We all know there are good reasons to pay off our credit card debt as quickly as possible. For one thing, high credit card debt creates a lot of anxiety. In fact, credit card debt is among the most stressful types of debt for Americans.
Reducing what you owe on your credit card allows you to spend your money on things you need and enjoy — as opposed to interest charges.
It adds to your overall financial security and long-term goals. And it will help your financial future, removing potential hurdles that a ballooning credit card balance can have on your ability to obtain loans for big-ticket items like a car or new home.
Despite the numerous reasons to keep your credit card balance in check, a new study conducted by Clever Real Estate has exposed America’s credit card debt problem.
Credit Card Debt Is a Problem for Nearly 1 in 2 Americans
According to the Clever study, nearly half (46%) of credit card users are carrying credit card debt, month-over-month. This is creating an excessive debt load that’s only going to get worse if, as expected, interest rates rise in the coming years.
Growing balances can become overly burdensome. The survey found most Americans don’t believe they’ll be able to pay off their credit cards within a year. That’s especially concerning when it comes to low-income families who are becoming trapped in debt cycles.
The cycle of a rising balance due just to interest on the credit card isn’t just an issue for low-income families. Here’s what else the survey found about America’s credit card debt problem:
- 28% of credit card users have missed a monthly payment
- 38% of Americans with credit card debt say it has prevented them from making a major life purchase
- Nearly one in three Americans could not pay $2,000 out of pocket for an immediate emergency
- 72% of credit card debt holders carry at least $1,000 in debt
The Federal Reserve found that credit card debt reached $870 billion at the end of last year, and credit card balances in 2018 also matched the peak of 2008.
A recent Bankrate survey found 29% of Americans have more credit card debt than emergency savings. Compare that with 2015, when about 22% said they had more credit card debt.
With credit card APR jumping to 17.64% and the Federal Reserve raising the federal funds rate to 2.5%, Americans need to start paying off their credit card debt yesterday.
There is a silver lining in our survey. It found that millennials (those between age 18-34) are more financially responsible than their older counterparts. They were significantly more likely (62% to 48%) to pay off their credit card balances each month than older generations.
While the survey found that millennials are more financially responsible than older Americans, they are also less knowledgeable about interest rates.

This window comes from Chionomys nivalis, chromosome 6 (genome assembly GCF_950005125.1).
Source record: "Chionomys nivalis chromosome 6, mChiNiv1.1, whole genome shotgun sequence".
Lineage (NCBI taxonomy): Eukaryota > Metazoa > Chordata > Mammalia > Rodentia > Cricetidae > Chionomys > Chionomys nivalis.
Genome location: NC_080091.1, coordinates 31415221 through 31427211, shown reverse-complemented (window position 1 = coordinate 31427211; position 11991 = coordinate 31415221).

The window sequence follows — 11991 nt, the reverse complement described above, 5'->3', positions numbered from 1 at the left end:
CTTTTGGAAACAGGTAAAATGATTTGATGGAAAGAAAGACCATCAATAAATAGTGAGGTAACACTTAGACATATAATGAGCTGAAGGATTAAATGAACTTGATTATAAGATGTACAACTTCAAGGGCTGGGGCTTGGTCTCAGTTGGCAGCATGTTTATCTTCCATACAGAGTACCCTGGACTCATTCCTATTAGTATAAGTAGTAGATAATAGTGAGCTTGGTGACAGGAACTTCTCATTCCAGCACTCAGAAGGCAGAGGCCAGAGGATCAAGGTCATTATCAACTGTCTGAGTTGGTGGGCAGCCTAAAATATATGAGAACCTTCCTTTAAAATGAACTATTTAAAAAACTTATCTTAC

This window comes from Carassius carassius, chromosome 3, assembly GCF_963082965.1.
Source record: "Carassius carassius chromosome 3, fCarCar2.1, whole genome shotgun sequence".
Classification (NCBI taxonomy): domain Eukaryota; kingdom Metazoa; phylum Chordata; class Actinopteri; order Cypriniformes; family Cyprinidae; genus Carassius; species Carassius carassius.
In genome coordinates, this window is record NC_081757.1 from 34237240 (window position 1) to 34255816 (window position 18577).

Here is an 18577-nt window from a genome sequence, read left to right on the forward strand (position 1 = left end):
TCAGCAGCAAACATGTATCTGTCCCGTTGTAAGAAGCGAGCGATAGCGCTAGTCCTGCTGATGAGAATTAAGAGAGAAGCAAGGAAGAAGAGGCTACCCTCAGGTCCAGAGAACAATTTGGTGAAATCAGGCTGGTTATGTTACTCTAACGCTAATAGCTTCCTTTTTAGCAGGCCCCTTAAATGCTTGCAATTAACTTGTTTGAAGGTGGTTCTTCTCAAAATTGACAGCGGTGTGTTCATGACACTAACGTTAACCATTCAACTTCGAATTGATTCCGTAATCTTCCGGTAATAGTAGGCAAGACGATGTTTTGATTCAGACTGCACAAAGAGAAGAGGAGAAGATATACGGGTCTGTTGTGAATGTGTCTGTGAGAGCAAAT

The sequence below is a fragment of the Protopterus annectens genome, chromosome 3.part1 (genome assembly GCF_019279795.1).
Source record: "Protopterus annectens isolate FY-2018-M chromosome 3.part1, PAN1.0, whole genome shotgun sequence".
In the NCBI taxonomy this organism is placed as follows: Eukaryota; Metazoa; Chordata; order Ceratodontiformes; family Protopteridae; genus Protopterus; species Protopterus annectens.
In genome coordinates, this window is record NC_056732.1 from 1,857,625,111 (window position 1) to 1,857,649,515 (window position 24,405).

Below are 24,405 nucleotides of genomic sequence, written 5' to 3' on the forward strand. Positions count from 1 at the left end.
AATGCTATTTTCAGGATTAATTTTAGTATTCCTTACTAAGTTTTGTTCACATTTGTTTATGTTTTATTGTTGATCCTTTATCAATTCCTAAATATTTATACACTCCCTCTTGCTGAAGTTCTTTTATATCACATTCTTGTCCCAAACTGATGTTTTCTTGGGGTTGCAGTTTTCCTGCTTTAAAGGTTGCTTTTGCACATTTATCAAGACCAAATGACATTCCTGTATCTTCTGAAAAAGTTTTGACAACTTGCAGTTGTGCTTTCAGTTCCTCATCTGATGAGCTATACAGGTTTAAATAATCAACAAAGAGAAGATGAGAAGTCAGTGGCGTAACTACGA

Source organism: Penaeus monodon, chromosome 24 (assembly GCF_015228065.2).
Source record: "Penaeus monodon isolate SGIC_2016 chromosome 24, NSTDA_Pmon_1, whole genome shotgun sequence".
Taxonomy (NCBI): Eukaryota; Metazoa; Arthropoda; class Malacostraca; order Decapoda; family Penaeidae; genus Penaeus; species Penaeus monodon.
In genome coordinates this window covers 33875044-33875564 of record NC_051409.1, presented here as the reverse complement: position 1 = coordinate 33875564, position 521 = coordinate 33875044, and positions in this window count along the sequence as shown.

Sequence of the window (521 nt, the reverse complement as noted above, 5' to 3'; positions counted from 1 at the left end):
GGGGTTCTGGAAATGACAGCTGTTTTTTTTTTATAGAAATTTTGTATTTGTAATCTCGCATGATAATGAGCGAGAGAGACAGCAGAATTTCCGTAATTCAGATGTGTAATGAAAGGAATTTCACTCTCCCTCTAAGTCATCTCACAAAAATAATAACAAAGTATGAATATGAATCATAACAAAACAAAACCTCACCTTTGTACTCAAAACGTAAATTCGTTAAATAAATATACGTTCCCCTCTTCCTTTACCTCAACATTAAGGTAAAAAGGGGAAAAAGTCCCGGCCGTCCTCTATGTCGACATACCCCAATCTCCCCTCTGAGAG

One out of every four millennial believes that credit cards have lower interest than mortgages. Just as bad, another 25% aren’t sure. Compare that with Baby Boomers: 90% know mortgage interest rates are lower than credit card interest rates.
However, it should be noted our report found that 41% of all cardholders don’t know the interest rate on their credit cards. In other words, they don’t know how much they’re paying in compound interest every month.
Millennials are also twice as likely to say student loans are the most stressful type of debt than older Americans, who see credit card debt as their main concern. This is the only generation who views student loans as the most stressful type of debt.
Not understanding and managing credit card debt can have a big impact on anyone. Younger Americans are already feeling the negative consequences. About 41% of millennials with credit card debt say it has prevented them from making a major life purchase like buying a home.
The Overall Impact
Our survey suggests growing credit card debt is having a major impact on Americans trust in credit card companies.
Nearly half of credit card users don’t believe that credit card companies are honest about their fees or interest rates. Consumers are also not shy about saying what they don’t like about credit card companies.
Digging into the CFPB’s consumer database, complaints against retail store credit cards went from 2,652 in 2017 to 4,064 in 2018. Complaints against credit card debt collectors are also growing (30% year-over-year between 2017 and 2018).
Unfortunately for credit card debt holders, compound interest works both ways. Only 30% of Americans believe they can pay off their credit card debt within a year.
Takeaways From Credit Card Survey
The survey findings suggest that Americans’ are as dependent on their credit cards as ever. The growing debt carried by cardholders month-to-month — even year-to-year — will have a big impact on their financial futures.
Whether you’re a baby boomer or millennial, managing credit card debt is vital for all Americans. The less you pay in credit card interest, fees, and fines, the more money you’ll have left over each month for other purchases.
More importantly, the money that isn’t going to payoff your credit card can also be saved for future investments.
Tommy O’Shaughnessy is a Research Analyst at Clever Real Estate, a platform that connects home buyers and sellers with top agents. Tommy creates surveys, gathers data, and analyzes trends in housing, real estate, and personal finance markets.